After the excitement of the holidays, it’s easy to fall into a rut of complaining about the cold, dark winter. But what if instead of counting down the days until spring, we celebrate the rest of the season? Maybe go outside and see what Mother Nature has to offer during these oft-overlooked months. After all, winter is when you won’t have to worry about bugs, bears or trying to find room for your RV in the trailhead parking lot. From the Aurora Borealis to the Canis lupus and from frozen to boiling water, here are a few natural wonders best experienced in the winter.
The Northern Lights
Winter means you have less daylight. But it also means you have darker skies which makes seeing the Aurora Borealis a lot easier. In fact, the best nights for seeing them are moonless. Scientists can’t always predict far in advance when these polar lights will put on their colorful performances. Still, they can tell us they’re most visible above a magnetic latitude of 55 degrees. In the U.S. that includes the northernmost states. According to this National Geographic article written by a professional photographer, the best place in the U.S. to see them is in Fairbanks, Alaska. There, peak Northern Lights viewing season is in the dead of winter and many companies offer Northern Lights guided tours. That’s right – since you want the darkest skies, you’ll have to leave the city and its light pollution behind.
During the heat of the summer, the last place you want to be is in a steamy hot spring. But when the thermometer drops below freezing, it’s the first place you want to be. Fortunately, there are so many thermal springs in the U.S. that it would take several years’ worth of winters to visit them all. According to a map created by the American Geosciences Institute, most are concentrated in the third westernmost part of the country. That said, Hot Springs National Park is found in central Arkansas. Here, visitors can soak in individual baths in the historic bath house or in indoor pools filled with water from the springs. But if you believe the quintessential winter hot spring experience involves sitting under the stars with a blanket of snow in the background, consider visiting the many hot springs in Colorado, Wyoming or Montana where you can soak in the Yellowstone’s Boiling River.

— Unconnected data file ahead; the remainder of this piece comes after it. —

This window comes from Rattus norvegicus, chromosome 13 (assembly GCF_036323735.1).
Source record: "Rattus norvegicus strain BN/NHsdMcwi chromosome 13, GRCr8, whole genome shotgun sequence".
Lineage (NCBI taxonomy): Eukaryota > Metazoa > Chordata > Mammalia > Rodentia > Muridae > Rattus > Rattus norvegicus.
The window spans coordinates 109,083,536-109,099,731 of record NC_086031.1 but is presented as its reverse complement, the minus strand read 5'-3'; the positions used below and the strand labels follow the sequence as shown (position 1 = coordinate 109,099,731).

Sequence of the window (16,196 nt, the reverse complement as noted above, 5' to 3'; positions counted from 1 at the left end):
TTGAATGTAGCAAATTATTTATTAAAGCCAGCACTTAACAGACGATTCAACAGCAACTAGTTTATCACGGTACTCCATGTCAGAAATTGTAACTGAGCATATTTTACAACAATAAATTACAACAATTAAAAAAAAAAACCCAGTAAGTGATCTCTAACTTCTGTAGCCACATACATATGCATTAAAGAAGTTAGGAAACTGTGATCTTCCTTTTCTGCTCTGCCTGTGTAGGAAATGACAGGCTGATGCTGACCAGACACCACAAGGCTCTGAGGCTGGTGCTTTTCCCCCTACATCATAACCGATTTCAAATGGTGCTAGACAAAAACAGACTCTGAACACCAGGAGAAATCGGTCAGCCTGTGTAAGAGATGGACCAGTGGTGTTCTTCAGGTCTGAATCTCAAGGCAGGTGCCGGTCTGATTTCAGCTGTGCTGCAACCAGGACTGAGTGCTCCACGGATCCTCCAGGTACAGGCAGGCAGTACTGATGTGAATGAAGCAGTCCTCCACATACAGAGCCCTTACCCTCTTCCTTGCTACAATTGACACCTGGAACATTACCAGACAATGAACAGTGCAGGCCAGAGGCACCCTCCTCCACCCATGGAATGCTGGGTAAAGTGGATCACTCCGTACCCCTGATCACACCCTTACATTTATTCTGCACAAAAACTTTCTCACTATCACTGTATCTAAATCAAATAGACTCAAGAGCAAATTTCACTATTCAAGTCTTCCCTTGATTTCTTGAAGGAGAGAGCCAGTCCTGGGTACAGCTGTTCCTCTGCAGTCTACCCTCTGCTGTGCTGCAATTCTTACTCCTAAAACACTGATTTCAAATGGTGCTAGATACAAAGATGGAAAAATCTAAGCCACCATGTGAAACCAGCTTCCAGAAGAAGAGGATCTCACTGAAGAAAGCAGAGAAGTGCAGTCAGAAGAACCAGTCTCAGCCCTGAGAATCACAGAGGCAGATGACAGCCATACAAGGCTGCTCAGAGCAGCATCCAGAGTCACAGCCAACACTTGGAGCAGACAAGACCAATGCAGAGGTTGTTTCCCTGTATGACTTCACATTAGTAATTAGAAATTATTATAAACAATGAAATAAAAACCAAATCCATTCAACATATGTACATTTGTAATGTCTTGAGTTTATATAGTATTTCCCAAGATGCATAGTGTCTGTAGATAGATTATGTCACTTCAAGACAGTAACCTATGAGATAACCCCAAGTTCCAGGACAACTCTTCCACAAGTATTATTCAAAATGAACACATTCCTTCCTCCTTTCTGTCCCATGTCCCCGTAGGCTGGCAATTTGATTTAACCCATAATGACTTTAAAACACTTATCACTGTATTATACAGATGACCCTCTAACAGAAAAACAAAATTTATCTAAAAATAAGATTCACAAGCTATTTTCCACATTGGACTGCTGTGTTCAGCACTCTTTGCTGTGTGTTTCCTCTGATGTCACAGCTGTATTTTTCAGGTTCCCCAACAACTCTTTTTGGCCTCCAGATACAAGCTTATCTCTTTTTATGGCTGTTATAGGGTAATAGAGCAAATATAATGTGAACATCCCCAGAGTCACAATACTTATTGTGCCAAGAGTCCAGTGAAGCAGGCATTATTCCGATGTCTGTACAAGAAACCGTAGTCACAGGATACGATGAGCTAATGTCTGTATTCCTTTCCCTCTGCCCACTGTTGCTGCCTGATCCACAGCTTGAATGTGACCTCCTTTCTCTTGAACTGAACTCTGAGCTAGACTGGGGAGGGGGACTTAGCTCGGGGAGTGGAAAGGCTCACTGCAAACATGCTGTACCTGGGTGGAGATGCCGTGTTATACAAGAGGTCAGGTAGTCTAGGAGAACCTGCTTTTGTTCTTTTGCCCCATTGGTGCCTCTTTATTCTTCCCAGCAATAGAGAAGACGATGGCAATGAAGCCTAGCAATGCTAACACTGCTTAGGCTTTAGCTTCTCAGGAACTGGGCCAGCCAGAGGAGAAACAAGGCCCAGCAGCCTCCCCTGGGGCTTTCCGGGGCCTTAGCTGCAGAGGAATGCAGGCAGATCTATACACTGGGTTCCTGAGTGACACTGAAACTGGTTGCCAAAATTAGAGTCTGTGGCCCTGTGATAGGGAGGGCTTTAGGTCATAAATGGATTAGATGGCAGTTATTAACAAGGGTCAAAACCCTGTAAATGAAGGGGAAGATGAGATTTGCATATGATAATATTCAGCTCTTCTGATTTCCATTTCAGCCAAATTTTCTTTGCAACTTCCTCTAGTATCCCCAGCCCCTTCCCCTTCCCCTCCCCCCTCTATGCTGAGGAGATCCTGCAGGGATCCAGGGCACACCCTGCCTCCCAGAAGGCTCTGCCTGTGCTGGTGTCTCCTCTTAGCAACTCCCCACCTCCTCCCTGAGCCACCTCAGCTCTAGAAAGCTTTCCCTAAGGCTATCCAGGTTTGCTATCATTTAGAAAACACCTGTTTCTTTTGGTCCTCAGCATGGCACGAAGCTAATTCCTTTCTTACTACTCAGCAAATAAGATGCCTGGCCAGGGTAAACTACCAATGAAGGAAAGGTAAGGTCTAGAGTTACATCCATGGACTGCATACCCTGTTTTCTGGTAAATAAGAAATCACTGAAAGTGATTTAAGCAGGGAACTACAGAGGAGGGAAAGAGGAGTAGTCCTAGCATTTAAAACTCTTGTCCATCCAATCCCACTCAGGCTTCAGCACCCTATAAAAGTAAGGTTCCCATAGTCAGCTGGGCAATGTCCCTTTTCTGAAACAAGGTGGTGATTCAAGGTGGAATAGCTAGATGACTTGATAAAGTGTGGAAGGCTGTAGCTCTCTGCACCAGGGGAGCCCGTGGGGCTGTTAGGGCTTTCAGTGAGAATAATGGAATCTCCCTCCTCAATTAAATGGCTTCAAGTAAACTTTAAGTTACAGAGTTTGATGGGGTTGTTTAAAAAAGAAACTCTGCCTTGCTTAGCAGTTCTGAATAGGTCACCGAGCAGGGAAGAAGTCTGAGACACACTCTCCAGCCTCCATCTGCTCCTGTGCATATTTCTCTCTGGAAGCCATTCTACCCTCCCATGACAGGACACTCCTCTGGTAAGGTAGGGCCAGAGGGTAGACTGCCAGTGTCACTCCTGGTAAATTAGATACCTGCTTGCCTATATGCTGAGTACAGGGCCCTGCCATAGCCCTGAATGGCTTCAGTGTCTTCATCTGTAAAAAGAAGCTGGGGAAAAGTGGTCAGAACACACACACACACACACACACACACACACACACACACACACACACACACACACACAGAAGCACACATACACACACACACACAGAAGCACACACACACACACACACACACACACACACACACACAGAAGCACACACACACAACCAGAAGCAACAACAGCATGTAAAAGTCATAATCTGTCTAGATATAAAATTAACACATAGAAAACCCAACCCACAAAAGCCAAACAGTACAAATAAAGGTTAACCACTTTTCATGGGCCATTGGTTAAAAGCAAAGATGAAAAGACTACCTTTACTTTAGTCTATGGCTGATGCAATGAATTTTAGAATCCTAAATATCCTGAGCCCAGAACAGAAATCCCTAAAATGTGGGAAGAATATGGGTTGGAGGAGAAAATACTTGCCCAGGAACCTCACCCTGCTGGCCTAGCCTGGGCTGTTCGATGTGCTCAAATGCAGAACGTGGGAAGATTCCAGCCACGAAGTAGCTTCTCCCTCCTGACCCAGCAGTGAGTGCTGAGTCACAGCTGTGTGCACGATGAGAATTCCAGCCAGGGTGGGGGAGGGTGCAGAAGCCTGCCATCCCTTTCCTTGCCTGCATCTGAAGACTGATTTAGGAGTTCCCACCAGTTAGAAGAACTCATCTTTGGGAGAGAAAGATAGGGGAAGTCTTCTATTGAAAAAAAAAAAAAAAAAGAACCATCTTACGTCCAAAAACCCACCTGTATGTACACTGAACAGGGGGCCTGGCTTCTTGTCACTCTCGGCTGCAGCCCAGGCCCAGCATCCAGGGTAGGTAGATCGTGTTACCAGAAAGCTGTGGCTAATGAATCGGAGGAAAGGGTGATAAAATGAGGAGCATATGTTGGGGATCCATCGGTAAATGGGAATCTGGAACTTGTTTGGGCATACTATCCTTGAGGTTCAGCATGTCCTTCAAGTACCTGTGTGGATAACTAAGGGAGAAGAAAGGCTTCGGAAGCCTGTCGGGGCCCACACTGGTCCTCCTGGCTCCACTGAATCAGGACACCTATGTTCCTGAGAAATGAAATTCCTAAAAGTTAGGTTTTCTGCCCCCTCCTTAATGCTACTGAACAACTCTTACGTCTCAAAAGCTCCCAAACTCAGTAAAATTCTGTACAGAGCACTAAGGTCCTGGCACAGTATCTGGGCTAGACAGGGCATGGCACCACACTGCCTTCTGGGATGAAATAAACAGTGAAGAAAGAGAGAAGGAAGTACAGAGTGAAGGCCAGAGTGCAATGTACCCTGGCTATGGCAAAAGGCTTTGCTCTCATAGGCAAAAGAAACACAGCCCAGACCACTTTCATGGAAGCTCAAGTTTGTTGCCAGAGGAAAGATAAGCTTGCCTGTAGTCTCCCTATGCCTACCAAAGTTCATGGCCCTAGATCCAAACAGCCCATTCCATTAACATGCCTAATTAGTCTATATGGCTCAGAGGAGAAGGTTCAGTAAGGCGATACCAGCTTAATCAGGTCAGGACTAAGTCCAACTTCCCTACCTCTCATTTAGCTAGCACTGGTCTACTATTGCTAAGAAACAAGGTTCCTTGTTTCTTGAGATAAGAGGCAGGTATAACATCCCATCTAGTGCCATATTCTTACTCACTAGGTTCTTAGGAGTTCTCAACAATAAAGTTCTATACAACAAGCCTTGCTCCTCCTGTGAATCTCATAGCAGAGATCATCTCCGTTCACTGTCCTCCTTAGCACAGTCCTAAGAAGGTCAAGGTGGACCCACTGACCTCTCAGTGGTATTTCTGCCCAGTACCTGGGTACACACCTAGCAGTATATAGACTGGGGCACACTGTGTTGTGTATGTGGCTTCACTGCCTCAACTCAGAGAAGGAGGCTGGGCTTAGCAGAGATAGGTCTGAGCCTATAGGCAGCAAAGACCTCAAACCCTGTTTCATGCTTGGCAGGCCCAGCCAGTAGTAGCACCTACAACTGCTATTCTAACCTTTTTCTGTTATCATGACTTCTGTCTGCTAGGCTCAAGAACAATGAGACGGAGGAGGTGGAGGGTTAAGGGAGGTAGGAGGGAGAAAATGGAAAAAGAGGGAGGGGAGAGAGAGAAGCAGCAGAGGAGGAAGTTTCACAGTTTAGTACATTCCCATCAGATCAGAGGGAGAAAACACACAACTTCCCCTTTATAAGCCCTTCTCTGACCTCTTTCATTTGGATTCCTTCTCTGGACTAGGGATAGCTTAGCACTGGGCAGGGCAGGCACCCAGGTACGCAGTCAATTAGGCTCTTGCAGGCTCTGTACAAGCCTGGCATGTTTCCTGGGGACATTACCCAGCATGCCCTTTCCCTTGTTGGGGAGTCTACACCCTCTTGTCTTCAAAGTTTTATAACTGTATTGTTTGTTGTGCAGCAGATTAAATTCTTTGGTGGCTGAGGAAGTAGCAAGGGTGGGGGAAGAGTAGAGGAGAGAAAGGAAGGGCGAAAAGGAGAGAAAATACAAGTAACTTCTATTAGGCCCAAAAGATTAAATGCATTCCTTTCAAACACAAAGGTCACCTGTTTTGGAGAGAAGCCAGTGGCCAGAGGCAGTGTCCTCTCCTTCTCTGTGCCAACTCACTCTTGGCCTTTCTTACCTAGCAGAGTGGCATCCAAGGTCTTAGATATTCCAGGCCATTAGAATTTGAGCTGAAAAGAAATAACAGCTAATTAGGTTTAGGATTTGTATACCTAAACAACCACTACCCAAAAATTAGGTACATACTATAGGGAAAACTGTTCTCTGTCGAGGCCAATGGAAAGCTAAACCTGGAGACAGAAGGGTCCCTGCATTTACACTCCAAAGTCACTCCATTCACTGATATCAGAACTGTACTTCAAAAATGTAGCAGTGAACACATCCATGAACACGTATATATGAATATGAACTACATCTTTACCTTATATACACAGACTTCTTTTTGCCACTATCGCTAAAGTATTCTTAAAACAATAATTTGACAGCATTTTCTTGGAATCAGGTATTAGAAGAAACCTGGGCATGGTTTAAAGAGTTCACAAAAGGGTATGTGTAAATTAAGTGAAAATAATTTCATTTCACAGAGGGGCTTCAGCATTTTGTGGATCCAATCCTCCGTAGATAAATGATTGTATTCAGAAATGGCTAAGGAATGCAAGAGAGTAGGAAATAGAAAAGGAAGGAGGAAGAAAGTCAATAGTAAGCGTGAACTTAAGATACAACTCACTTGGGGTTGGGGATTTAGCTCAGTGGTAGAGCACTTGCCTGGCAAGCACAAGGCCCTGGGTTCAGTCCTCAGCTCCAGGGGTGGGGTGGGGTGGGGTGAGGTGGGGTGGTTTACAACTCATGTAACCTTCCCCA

The sight of frozen water, and the sunlight that filters through it, is often just as mesmerizing as spring’s cascading runoff. The Upper Peninsula of Michigan, specifically Pictured Rocks National Lakeshore on Lake Superior, boasts huge, impressive curtains of ice that form some pretty ethereal ice formations. In fact, Pictured Rocks is home to Michigan Ice Fest, one of the oldest and biggest ice climbing festivals in the country. Further west, other screensaver-worthy frozen waterfalls include Yosemite Falls in Yosemite National Park, Upper, Lower and Osprey Falls in Yellowstone National Park and Marymere Falls in Olympic National Park. They usually freeze over, at least partially. Niagara Falls even partially freezes. Despite what it looks and sounds (quiet) like, the Niagara Parks Commission insists that the falls never completely freeze over. The flowing water is just hidden behind a sheet of surface ice. Whatever the case, they’re breathtaking and have been said to look like something straight out of Frozen.
Ask any wildlife biologist and they’ll tell you it’s easier to see wolves in the winter. These predators are especially active because unlike bears, they don’t hibernate and still have to meet their high caloric needs. You’re also more likely to spot them when there are no leaves on the trees and the backdrop is all white. If seeing the elusive Canis lupus is on your bucket list, you’ll probably have to head to a national park. There are around 700 gray wolves – believed to have crossed an ice bridge from Canada more than 70 years ago – in Isle Royal National Park in Michigan. However, the island is closed from November through April. Instead, your best bet is to go to Yellowstone. It may be home to only about 60 wolves. However, since some are fitted with radio collars, they can be found in the 3,500 square-mile park. That’s where going with an experienced naturalist comes in handy. Guided tours with Yellowstone Wolf Tracker are led by naturalists who know all of the park’s packs and where to find them.
Katie Jackson is a writer and media specialist based in Montana’s Big Sky Country. Living and working everywhere from New York to Nicaragua, Katie is no stranger to adventure. When she’s not traveling the world (or writing about it!) she’s busy chasing after a Leonberger named Zeus. Follow Katie’s travels on Instagram @katietalkstravel.